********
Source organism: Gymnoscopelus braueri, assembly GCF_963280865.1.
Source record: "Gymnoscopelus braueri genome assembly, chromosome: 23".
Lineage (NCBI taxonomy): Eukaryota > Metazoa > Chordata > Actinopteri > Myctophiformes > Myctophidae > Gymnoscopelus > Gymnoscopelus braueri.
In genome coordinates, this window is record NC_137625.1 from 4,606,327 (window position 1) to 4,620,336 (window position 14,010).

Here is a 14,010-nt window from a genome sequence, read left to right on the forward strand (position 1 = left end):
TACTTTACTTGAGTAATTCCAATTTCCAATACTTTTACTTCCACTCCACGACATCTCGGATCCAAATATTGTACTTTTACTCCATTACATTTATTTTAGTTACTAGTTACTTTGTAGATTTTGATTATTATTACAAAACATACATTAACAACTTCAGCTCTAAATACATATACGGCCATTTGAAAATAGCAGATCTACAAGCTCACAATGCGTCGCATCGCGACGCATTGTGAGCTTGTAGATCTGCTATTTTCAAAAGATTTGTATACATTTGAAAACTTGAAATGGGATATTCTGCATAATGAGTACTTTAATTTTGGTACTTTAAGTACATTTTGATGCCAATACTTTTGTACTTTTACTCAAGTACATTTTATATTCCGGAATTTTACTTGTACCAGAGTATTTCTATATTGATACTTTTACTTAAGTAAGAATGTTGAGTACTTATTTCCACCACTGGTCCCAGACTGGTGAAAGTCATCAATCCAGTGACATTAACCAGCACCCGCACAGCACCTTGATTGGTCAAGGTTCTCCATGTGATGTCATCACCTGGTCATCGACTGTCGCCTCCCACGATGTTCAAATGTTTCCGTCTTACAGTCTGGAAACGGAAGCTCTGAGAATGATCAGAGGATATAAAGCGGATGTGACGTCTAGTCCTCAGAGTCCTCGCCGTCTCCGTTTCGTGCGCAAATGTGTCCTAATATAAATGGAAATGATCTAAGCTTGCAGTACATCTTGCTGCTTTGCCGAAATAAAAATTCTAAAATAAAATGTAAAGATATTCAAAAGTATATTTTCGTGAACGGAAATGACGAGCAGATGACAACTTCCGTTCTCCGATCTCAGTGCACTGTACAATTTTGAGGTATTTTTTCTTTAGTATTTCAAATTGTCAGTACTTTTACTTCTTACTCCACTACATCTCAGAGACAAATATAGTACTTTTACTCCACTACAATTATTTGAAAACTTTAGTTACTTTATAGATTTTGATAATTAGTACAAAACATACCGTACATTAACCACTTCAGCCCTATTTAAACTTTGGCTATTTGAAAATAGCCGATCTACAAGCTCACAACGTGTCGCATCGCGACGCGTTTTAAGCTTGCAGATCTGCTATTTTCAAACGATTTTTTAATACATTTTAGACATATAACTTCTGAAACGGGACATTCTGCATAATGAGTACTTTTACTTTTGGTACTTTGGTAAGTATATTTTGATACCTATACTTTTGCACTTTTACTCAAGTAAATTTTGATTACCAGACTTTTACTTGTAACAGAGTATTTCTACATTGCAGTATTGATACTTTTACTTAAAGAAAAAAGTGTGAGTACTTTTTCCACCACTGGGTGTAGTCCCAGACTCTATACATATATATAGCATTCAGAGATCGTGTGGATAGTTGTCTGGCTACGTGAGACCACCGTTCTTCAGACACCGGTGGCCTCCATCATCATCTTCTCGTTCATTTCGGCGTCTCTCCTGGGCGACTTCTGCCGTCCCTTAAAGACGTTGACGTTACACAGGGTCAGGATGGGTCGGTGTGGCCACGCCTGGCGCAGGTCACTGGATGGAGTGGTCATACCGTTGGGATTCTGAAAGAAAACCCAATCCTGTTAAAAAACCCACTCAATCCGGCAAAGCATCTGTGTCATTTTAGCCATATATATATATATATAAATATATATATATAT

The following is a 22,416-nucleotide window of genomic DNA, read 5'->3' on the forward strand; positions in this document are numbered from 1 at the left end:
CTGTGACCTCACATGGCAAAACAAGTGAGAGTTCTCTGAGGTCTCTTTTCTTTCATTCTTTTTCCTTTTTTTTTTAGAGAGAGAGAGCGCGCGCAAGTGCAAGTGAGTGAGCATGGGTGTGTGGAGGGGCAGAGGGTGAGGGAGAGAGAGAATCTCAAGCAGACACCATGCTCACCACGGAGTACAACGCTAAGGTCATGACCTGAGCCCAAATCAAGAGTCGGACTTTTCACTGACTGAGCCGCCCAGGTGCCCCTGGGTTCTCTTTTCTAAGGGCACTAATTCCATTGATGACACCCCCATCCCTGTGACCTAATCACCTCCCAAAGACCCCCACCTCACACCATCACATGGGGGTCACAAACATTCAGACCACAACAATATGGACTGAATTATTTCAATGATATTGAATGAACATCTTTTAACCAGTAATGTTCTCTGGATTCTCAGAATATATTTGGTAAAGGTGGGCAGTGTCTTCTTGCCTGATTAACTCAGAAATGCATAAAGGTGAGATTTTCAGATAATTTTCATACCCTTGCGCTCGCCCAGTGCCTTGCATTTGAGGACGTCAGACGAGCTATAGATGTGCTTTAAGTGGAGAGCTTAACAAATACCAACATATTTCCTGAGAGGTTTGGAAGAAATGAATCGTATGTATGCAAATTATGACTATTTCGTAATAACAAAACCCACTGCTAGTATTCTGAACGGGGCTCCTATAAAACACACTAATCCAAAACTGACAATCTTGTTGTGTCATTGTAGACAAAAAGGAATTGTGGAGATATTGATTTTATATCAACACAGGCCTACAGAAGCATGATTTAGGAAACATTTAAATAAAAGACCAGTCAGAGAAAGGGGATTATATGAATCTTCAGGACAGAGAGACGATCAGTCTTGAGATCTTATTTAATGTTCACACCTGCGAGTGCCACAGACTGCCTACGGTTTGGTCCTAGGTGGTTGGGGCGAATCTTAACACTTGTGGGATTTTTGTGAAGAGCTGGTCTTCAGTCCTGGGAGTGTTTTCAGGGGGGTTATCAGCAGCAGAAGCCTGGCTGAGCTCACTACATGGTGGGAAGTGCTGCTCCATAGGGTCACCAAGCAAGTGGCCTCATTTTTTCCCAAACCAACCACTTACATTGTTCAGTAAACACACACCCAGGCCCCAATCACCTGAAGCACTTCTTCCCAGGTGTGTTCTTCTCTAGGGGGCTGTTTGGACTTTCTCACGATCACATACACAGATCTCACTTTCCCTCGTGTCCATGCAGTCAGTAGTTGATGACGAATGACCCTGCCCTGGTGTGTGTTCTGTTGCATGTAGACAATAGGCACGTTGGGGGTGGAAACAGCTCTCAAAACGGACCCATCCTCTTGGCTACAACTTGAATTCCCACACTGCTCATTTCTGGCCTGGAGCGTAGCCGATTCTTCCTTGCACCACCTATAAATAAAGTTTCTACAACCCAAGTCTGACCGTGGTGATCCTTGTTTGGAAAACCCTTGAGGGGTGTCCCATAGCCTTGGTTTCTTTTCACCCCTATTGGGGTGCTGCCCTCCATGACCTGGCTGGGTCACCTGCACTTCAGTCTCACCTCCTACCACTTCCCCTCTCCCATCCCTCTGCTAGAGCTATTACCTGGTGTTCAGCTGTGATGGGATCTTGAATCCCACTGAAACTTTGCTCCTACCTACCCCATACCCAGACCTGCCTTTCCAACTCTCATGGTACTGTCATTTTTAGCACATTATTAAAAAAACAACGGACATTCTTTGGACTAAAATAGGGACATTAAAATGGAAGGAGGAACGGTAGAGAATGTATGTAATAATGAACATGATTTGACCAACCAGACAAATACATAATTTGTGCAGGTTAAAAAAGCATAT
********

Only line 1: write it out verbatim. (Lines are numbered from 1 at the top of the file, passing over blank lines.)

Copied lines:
Source organism: Gymnoscopelus braueri, assembly GCF_963280865.1.